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Start-Up Nation Goes on a Road Trip - EcoMotion 2023

June 29, 2023
Home > News > Start-Up Nation Goes on a Road Trip – EcoMotion 2023

In this day and age as the various alternate modes of transportation continue to multiply, there still remains room for innovation to help make all of them more efficient and useful. At this year’s EcoMotion week, Israel’s largest mobility conference, 110 Israeli companies showcased their latest inventions. The event, now in its 11th year, attracted around 3,600 attendees, including 800 representatives of global companies from 55 countries. The following list represents a small taste of some of the more promising ideas.

Jungo, Cipia – keeping drivers alert

Until autonomous vehicles become the norm, startups that monitor alertness while driving are very important. Jungo and Cipia (formerly EyeSight) use cameras that can be mounted on the dashboard or on a side panel of the car. The cameras create a 3D map of your face that can determine if your eyes are closing, for how long, and if you’re blinking more than usual (a sign of being tired). They can also see if your seatbelt is fastened.

Insurance companies and fleets are prime customers for these products, since too many accidents make obtaining insurance coverage a challenge for some.

Jungo and Cipia both provide a product for OEMs (original equipment manufacturers) to install during manufacture or as an aftermarket product for fleets to install. 

ITC, NoTraffic, Exelerate – linking traffic signals to real-time data

Startups ITC (short for “Intelligent Traffic Control”), NoTraffic and Exelerate all use cameras affixed to traffic lights to determine how many cars are coming from either side and if and where pedestrians are in the road in order to adjust the timing of the lights dynamically, as opposed to the 99% of standard traffic lights that are still using fixed timing plans.

ITC has partnered with the Tel Aviv municipality, with Netivei Israel (which controls around 700 intersections in Israel) and with an overseas client in Australia.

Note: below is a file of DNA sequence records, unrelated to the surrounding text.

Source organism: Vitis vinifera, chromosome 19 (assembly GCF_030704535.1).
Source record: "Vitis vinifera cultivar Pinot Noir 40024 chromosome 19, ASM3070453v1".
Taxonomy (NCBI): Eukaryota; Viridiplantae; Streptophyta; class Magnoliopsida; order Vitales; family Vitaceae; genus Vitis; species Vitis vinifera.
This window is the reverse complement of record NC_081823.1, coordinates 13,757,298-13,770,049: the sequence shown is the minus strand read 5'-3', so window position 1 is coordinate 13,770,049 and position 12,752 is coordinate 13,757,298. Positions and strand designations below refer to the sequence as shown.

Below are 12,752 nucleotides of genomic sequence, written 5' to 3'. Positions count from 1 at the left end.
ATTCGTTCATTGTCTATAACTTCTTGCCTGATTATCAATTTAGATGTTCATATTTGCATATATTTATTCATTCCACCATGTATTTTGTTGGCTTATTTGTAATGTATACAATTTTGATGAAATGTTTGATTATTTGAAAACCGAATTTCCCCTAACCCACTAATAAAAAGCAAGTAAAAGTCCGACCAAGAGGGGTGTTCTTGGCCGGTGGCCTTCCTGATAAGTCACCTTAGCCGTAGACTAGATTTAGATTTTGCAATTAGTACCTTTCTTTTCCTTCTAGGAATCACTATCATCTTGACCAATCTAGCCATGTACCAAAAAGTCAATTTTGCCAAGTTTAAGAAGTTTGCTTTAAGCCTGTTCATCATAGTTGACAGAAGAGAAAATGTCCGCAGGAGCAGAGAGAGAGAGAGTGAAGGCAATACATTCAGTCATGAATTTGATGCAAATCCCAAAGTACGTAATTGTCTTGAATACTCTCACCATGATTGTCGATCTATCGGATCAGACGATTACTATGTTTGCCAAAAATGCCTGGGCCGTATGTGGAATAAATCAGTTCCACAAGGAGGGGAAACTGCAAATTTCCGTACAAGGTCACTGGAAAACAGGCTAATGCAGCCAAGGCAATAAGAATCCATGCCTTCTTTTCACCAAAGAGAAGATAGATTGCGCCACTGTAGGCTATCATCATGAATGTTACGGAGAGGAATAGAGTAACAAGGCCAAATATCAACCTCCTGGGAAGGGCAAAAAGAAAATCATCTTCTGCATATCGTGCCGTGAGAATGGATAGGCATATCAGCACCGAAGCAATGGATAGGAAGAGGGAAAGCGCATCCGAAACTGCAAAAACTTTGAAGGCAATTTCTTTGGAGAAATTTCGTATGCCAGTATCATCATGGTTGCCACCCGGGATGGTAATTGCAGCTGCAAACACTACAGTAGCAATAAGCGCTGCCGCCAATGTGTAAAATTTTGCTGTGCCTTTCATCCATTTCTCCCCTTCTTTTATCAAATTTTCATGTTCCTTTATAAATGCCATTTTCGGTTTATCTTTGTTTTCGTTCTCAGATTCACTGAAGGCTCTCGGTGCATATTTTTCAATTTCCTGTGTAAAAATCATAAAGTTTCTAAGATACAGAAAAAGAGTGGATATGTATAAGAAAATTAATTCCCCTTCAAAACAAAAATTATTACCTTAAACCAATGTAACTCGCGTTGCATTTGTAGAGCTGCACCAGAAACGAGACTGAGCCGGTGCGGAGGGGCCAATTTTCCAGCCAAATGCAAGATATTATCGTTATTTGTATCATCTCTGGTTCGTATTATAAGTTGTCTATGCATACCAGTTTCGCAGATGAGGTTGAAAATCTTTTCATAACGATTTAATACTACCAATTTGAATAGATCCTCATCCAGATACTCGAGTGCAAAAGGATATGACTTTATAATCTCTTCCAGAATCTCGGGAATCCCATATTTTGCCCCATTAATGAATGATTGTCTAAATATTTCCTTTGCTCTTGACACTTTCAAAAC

Skarper – e-bike kit

Skarper has developed a snap-on/snap-off conversion kit that converts any 10-speed bicycle with a disc brake into pedal-assist electric. While there are plenty of e-bike conversion kits, Skarper claims that its DiskDrive is the only one with no drag — meaning if the battery runs out and you need to pedal without a boost, you won’t feel the 3-kilo kit slowing you down. 

HopOn – pay for micromobility

Like apps that allow one to pay for your bus and train tickets, HopOn has added public scooters and e-bikes for Israeli commuters, and it can be given to employees as a perk as well – free rides to and from the office.

Ad-free HopOn works on all transit systems in Israel and has installations worldwide for instant payment on cruise ships, health and leisure sites, retirement villages and airlines.

Jupiter-EV – robotic charging stations

The company’s product allows eight to 16 fast DC charging spaces to be set up in an area less than the size of three parking spaces. Drivers plug in before the cars are raised into place by robots, and are notified via an app when charging is done and the car is back on the ground, ready to be driven away.

Driivz – charge-spot connections

The company doesn’t sell charge spots but rather the operating platform to connect and operate them.

You can find Driivz in 30 countries. In Ireland, Driivz software powers 80% of the electric grid. The company has installations in Australia, Japan, Germany, the US and Israel. In the US Driivz powers the EVGo network, the country’s largest, with over 200,000 customers. Driivz also manages billing for more than a million EV drivers.

Zooz – fast charging stations

The Lod-based startup has developed a technology for fast-charging electric vehicles in places where the power grid is not up to handling multiple cars at once. Its patented “flywheel” can speed up charging in a standard plug by up to three times.

The company is testing its tech in Germany and Zichron Ya’akov in Israel. In 2022, Zooz signed a deal to pilot its 10-minute charges at New York’s LaGuardia Airport.

Grivo – charge-spot finder

When Israeli electric car network pioneer Better Place went out of business in 2013, car owners were not ready to give up on their plug-in cars. With no battery swap stations and few charging spots, drivers turned to apps like PlugShare, which located other Better Place owners willing to share a charge spot in their garage or backyard.

Grivo updates the idea. You can still use it to find charge spots at someone’s home, but now you can pay for the electrons via the Grivo app – it’s not just altruistic owners looking to help their EV buddies and the charge spot owner collects most of the transaction.